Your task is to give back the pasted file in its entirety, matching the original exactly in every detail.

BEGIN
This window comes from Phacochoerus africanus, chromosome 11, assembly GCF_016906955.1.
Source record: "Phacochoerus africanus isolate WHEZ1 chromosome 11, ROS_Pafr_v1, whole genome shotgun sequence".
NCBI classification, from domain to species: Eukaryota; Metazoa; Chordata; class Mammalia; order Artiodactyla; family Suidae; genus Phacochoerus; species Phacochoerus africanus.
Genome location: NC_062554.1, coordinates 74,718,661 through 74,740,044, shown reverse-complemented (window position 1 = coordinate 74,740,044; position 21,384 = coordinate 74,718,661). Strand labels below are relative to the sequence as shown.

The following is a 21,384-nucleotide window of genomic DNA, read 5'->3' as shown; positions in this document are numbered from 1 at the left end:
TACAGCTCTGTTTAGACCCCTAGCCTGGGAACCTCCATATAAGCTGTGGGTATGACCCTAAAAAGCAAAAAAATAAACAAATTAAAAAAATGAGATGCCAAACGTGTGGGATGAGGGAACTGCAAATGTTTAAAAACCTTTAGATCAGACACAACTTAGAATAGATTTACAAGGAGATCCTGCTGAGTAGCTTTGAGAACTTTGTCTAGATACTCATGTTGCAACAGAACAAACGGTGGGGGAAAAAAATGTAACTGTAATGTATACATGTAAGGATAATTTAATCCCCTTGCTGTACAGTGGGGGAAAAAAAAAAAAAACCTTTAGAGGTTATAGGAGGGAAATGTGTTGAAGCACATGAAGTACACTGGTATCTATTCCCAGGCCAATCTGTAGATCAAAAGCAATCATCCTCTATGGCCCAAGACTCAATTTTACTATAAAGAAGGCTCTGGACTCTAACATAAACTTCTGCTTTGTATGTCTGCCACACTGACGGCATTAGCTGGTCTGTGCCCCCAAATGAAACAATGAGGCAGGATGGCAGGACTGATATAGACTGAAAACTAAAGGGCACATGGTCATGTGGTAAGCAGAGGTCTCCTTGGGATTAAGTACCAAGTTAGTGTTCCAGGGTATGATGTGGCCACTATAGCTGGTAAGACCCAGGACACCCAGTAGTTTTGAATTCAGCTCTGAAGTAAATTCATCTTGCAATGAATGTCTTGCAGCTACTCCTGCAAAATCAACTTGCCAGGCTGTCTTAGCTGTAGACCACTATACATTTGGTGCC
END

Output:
This window comes from Phacochoerus africanus, chromosome 11, assembly GCF_016906955.1.
Source record: "Phacochoerus africanus isolate WHEZ1 chromosome 11, ROS_Pafr_v1, whole genome shotgun sequence".
NCBI classification, from domain to species: Eukaryota; Metazoa; Chordata; class Mammalia; order Artiodactyla; family Suidae; genus Phacochoerus; species Phacochoerus africanus.
Genome location: NC_062554.1, coordinates 74,718,661 through 74,740,044, shown reverse-complemented (window position 1 = coordinate 74,740,044; position 21,384 = coordinate 74,718,661). Strand labels below are relative to the sequence as shown.

The following is a 21,384-nucleotide window of genomic DNA, read 5'->3' as shown; positions in this document are numbered from 1 at the left end:
TACAGCTCTGTTTAGACCCCTAGCCTGGGAACCTCCATATAAGCTGTGGGTATGACCCTAAAAAGCAAAAAAATAAACAAATTAAAAAAATGAGATGCCAAACGTGTGGGATGAGGGAACTGCAAATGTTTAAAAACCTTTAGATCAGACACAACTTAGAATAGATTTACAAGGAGATCCTGCTGAGTAGCTTTGAGAACTTTGTCTAGATACTCATGTTGCAACAGAACAAACGGTGGGGGAAAAAAATGTAACTGTAATGTATACATGTAAGGATAATTTAATCCCCTTGCTGTACAGTGGGGGAAAAAAAAAAAAAACCTTTAGAGGTTATAGGAGGGAAATGTGTTGAAGCACATGAAGTACACTGGTATCTATTCCCAGGCCAATCTGTAGATCAAAAGCAATCATCCTCTATGGCCCAAGACTCAATTTTACTATAAAGAAGGCTCTGGACTCTAACATAAACTTCTGCTTTGTATGTCTGCCACACTGACGGCATTAGCTGGTCTGTGCCCCCAAATGAAACAATGAGGCAGGATGGCAGGACTGATATAGACTGAAAACTAAAGGGCACATGGTCATGTGGTAAGCAGAGGTCTCCTTGGGATTAAGTACCAAGTTAGTGTTCCAGGGTATGATGTGGCCACTATAGCTGGTAAGACCCAGGACACCCAGTAGTTTTGAATTCAGCTCTGAAGTAAATTCATCTTGCAATGAATGTCTTGCAGCTACTCCTGCAAAATCAACTTGCCAGGCTGTCTTAGCTGTAGACCACTATACATTTGGTGCC